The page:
Their breakthrough was what Danielle refers to as “a homework assignment. We got a call to write a song for Trainwreck” – the Amy Schumer movie – “and we were like, ‘Let’s see if we can do it.'” “Suddenly, there wasn’t this daunting, abstract, second-record weight hanging over us,” Alana recalls. “It was, ‘You have a week.'” They came up with a bright, bouncy jam called “Little of Your Love,” and even though the Trainwreck people didn’t go for it, Haim were stoked all the same. “We got back to just ‘write how you’re feeling,'” Alana says. “After that, we wrote hundreds of songs. It was like vomit.”
They decided that rather than trying to overhaul the sleek but sinewy sound they’d minted on Days Are Gone, they’d dive deeper into it. They put somewhat less emphasis this time around on studio fuckery, Danielle says, focusing more on sturdy songcraft. But the album is full of ear candy – weird, processed vocals; beats that mix electronic and acoustic; and other sonic doodads that Rechtshaid describes, self-deprecatingly, as “production bullshit.” (Dev Hynes and Rostam Batmanglij also helped on a few tracks.)
The solitary origins of “Night So Long” notwithstanding, the Haim sisters prefer working out songs “in the room, together,” says Este. Alana says that “the bulk of our songs start with a track – drums, a piano,” that they rough out and record into GarageBand. Sometimes, Danielle adds, “it’s a riff, or a word or a phrase, and we build off that.”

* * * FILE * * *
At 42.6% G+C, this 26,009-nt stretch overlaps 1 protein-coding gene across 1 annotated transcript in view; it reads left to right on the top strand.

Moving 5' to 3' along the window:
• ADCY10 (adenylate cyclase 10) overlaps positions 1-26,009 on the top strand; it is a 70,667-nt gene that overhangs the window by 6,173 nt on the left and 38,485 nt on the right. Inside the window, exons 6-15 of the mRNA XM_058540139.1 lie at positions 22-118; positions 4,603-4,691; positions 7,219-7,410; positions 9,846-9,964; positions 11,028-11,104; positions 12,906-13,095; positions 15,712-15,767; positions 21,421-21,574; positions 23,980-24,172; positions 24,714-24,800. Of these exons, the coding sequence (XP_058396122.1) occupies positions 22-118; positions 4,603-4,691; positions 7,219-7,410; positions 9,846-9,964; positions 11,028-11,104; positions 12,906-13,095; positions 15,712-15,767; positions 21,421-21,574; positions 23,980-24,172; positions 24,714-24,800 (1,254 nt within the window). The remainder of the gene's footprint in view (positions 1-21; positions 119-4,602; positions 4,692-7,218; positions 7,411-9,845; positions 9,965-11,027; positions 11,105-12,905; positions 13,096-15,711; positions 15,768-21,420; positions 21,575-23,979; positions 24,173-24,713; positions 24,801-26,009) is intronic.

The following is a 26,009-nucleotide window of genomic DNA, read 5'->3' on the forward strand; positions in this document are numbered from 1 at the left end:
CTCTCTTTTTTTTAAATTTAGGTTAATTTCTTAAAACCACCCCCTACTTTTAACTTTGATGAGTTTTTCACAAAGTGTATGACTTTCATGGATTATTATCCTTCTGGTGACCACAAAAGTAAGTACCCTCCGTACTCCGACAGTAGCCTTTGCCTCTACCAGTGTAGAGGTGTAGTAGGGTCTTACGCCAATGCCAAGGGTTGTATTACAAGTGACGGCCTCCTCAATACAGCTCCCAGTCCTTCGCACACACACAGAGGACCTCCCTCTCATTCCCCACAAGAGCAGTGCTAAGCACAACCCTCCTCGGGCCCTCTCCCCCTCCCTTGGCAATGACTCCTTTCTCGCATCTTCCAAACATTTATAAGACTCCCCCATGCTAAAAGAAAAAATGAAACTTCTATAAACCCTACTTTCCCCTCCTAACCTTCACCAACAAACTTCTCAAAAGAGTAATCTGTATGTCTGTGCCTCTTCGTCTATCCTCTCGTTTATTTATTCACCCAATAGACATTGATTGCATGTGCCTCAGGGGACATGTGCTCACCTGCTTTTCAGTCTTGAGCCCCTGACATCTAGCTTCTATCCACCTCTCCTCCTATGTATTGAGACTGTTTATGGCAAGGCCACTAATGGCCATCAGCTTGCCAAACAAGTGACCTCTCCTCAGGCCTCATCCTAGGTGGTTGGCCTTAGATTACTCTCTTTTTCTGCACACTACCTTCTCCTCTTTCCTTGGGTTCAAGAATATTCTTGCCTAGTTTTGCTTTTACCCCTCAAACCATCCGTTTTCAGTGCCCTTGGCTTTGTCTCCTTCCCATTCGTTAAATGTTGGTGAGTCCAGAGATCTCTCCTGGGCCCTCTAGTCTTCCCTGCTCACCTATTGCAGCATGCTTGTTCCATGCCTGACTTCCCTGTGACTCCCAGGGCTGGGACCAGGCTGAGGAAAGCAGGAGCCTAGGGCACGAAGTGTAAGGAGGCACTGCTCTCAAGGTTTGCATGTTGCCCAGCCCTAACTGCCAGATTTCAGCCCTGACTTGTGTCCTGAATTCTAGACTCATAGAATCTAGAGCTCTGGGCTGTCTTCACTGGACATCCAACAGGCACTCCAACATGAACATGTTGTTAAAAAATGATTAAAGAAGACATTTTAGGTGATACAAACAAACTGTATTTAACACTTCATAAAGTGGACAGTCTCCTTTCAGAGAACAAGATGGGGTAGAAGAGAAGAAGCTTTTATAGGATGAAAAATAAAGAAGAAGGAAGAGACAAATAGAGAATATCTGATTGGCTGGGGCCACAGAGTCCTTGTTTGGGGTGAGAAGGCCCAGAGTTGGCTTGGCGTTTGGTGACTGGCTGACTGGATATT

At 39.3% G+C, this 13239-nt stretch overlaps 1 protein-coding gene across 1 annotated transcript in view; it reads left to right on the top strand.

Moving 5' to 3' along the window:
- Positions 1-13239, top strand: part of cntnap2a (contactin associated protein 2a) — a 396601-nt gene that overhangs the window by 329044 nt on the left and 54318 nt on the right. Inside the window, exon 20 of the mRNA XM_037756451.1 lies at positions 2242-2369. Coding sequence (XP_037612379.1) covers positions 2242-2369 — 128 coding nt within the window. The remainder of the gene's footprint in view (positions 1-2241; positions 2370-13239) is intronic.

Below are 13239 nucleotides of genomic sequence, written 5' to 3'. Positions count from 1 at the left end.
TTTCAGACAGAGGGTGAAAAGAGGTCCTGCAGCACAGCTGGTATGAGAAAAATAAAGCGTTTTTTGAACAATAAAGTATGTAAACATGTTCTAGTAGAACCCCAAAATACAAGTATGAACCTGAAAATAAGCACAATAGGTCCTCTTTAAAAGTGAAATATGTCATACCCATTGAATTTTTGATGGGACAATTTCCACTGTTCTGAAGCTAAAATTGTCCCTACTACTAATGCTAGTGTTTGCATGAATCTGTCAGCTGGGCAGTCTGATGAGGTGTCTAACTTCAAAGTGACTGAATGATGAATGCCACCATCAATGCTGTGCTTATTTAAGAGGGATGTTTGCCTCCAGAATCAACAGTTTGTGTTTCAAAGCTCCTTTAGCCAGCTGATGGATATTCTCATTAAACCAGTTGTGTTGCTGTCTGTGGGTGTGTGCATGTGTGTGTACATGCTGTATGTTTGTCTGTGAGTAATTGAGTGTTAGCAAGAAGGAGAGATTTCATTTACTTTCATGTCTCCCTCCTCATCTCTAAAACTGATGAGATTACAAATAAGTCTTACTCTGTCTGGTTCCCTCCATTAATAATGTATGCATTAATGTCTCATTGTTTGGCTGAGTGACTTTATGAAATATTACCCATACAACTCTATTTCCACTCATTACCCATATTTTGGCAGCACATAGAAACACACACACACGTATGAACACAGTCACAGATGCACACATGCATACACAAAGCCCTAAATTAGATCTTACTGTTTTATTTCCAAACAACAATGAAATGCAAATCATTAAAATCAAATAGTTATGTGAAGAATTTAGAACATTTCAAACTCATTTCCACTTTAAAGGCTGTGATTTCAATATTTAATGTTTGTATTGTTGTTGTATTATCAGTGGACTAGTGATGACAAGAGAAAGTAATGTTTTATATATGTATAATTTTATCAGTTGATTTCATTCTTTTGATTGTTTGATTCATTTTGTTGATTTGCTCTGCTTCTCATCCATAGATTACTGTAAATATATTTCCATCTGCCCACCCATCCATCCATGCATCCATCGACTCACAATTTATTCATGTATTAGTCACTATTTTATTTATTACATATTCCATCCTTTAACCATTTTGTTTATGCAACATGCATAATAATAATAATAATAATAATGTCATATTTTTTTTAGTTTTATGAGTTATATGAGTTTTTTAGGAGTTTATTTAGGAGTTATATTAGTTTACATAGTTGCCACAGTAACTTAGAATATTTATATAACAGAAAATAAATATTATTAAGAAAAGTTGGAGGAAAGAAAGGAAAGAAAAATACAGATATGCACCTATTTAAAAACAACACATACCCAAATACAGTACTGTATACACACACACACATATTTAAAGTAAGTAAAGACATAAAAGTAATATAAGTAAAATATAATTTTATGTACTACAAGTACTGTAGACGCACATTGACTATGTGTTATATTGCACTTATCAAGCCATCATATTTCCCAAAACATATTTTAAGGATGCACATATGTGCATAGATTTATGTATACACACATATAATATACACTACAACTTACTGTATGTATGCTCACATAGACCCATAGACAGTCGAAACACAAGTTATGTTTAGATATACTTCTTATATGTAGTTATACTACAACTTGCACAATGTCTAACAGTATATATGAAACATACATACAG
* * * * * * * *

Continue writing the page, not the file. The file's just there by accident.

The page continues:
In several of the lyrics on Something to Tell You, Danielle swings from regret to recrimination. “I was too proud to say I was wrong,” she apologizes on the lead single, “I Want You Back,” adding later, “I’ll give you all the love I never gave you before I left you.” On “Right Now,” though, she sings, “You had me hanging on a dream you never believed.” When I ask what experiences such lyrics draw upon, she says their connection to actual relationships of hers isn’t always direct, and that she is “a little uncomfortable” discussing her personal life publicly. “If I’m feeling some type of way and we start to write,” she adds, “I don’t fully understand my feelings until the song’s done and out in the world. That’s how it was with the last album. I think I’m gonna start to figure out what a lot of these new songs mean in two months, or something.”
But in the case of “Right Now,” Alana says there’s no ambiguity: She sees it as an ode to boss-ass bitchness. “I grew up listening to Tom Petty’s ‘You Got Lucky,’ where the whole theme is, ‘You’re lucky to be with me,'” says Alana. “I never really heard a song that said that from a woman’s perspective. Being a woman in a power position and dating someone, in my experience, is hard. You need a man who’s strong enough, to paraphrase Sheryl Crow.”
Danielle adds, “We deal with that a lot – not even in dating, but just being the chairwomen of our company. Asserting our power – sometimes it’s tough.”
“I’ve been called ‘entourage’ at festivals,” Alana says, dousing her eggs in Cholula hot sauce. “I got on a golf cart this one time and the guy said, ‘Miss, get off.’ I said, ‘I play in Haim.’ He said, ‘Never heard of you, please get off.'” She shakes her head, still irked by the memory. “Is that how you look at me, for real? I couldn’t possibly be playing – I must be someone’s girlfriend.”
Then she grins. “I was like, ‘I’m wearing puppy pajamas, bruh. You don’t wanna fuck with me!'”